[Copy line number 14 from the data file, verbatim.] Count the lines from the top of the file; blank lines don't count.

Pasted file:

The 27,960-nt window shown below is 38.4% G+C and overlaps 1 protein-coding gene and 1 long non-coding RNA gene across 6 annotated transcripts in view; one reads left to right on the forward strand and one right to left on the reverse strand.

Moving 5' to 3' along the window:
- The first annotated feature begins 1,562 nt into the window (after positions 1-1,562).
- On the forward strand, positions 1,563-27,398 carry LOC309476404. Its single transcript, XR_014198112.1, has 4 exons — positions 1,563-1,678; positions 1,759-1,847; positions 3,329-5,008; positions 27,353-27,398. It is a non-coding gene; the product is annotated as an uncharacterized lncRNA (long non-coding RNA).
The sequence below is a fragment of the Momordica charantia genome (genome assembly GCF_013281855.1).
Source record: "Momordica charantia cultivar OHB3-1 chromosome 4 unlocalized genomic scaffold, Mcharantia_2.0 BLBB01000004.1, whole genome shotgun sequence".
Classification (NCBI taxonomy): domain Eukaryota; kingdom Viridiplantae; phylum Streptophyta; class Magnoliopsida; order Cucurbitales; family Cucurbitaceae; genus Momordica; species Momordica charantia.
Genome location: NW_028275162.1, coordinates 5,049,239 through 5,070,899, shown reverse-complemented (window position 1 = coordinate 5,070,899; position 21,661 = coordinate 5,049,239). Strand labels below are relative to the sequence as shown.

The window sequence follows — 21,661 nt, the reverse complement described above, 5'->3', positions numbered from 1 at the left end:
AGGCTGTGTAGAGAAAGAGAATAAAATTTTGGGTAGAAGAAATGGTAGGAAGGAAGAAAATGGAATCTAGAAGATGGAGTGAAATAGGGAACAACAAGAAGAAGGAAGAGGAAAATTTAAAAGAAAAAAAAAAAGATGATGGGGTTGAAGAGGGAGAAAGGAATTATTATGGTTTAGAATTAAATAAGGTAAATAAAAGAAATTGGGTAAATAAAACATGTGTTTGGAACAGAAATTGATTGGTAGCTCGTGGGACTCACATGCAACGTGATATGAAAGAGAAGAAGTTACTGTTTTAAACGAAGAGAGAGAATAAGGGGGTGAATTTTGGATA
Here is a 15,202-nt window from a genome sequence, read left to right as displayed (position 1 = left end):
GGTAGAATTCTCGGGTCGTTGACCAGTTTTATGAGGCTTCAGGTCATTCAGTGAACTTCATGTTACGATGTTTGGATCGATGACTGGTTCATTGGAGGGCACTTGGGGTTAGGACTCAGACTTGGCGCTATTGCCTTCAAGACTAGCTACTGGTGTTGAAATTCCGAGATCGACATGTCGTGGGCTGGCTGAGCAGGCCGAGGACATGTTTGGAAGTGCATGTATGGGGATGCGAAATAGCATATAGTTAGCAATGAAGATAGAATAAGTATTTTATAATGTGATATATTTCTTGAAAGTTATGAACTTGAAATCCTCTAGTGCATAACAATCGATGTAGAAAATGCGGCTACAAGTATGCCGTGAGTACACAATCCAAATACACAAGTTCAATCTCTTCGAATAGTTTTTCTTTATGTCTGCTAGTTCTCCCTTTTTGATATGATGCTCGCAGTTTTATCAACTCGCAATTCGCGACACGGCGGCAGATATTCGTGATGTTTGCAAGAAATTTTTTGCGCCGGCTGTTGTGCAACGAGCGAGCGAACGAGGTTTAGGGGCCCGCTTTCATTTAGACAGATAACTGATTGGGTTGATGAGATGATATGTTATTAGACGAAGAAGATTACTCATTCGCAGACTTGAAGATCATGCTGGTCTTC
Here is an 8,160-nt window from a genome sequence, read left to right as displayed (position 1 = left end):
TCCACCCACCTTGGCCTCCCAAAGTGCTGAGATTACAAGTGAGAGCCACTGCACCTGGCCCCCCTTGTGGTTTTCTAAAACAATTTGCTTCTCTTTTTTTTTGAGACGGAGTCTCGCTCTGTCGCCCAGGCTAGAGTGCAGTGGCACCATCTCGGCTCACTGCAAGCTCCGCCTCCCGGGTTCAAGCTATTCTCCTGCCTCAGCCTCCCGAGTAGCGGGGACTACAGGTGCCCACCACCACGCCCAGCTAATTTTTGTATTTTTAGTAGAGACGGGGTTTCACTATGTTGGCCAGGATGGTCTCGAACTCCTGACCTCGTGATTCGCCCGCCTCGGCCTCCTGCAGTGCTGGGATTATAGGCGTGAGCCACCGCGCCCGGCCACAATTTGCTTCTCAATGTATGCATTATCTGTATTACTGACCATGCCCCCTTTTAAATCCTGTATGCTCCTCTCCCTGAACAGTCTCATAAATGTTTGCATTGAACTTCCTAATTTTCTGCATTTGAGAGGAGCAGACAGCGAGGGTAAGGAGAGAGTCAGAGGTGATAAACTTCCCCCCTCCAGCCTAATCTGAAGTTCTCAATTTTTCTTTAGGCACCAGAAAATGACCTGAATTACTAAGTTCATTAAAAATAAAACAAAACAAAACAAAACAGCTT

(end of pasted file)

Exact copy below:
TCCACCCACCTTGGCCTCCCAAAGTGCTGAGATTACAAGTGAGAGCCACTGCACCTGGCCCCCCTTGTGGTTTTCTAAAACAATTTGCTTCTCTTTTTTTTTGAGACGGAGTCTCGCTCTGTCGCCCAGGCTAGAGTGCAGTGGCACCATCTCGGCTCACTGCAAGCTCCGCCTCCCGGGTTCAAGCTATTCTCCTGCCTCAGCCTCCCGAGTAGCGGGGACTACAGGTGCCCACCACCACGCCCAGCTAATTTTTGTATTTTTAGTAGAGACGGGGTTTCACTATGTTGGCCAGGATGGTCTCGAACTCCTGACCTCGTGATTCGCCCGCCTCGGCCTCCTGCAGTGCTGGGATTATAGGCGTGAGCCACCGCGCCCGGCCACAATTTGCTTCTCAATGTATGCATTATCTGTATTACTGACCATGCCCCCTTTTAAATCCTGTATGCTCCTCTCCCTGAACAGTCTCATAAATGTTTGCATTGAACTTCCTAATTTTCTGCATTTGAGAGGAGCAGACAGCGAGGGTAAGGAGAGAGTCAGAGGTGATAAACTTCCCCCCTCCAGCCTAATCTGAAGTTCTCAATTTTTCTTTAGGCACCAGAAAATGACCTGAATTACTAAGTTCATTAAAAATAAAACAAAACAAAACAAAACAGCTT